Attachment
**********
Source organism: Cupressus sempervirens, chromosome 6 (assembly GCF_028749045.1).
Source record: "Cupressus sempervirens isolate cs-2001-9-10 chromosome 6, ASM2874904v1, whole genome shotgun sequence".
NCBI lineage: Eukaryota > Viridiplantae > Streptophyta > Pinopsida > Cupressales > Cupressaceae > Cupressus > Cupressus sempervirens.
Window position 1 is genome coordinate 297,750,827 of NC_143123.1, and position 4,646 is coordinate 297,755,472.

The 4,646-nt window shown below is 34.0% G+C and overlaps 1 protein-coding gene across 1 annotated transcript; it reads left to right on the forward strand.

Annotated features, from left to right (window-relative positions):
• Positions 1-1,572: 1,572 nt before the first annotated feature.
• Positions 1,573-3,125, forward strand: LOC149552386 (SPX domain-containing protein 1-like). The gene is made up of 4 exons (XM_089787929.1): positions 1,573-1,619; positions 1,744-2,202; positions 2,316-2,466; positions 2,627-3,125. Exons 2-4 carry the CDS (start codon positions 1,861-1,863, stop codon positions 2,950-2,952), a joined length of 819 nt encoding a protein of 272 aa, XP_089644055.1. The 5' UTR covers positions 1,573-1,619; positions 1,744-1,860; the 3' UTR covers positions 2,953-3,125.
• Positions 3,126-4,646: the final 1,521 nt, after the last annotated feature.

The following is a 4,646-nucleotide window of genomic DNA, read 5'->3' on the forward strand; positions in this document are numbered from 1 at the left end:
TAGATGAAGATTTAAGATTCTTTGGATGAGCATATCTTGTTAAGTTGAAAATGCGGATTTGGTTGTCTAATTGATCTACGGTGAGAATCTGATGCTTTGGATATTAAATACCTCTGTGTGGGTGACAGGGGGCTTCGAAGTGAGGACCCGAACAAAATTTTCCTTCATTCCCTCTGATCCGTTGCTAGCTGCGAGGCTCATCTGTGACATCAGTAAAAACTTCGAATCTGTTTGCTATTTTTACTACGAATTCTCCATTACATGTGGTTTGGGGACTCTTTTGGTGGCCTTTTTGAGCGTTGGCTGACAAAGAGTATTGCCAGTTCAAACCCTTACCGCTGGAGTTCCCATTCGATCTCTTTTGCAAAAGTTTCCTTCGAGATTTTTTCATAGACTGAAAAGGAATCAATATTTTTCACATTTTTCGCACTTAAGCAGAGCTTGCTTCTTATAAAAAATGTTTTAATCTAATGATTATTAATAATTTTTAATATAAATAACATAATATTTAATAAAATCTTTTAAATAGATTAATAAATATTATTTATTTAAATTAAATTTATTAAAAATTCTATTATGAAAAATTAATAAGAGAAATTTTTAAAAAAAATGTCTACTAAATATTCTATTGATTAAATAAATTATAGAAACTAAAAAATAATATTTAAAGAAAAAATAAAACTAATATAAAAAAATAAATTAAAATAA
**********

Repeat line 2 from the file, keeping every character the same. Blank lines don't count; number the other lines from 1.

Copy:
Source record: "Cupressus sempervirens isolate cs-2001-9-10 chromosome 6, ASM2874904v1, whole genome shotgun sequence".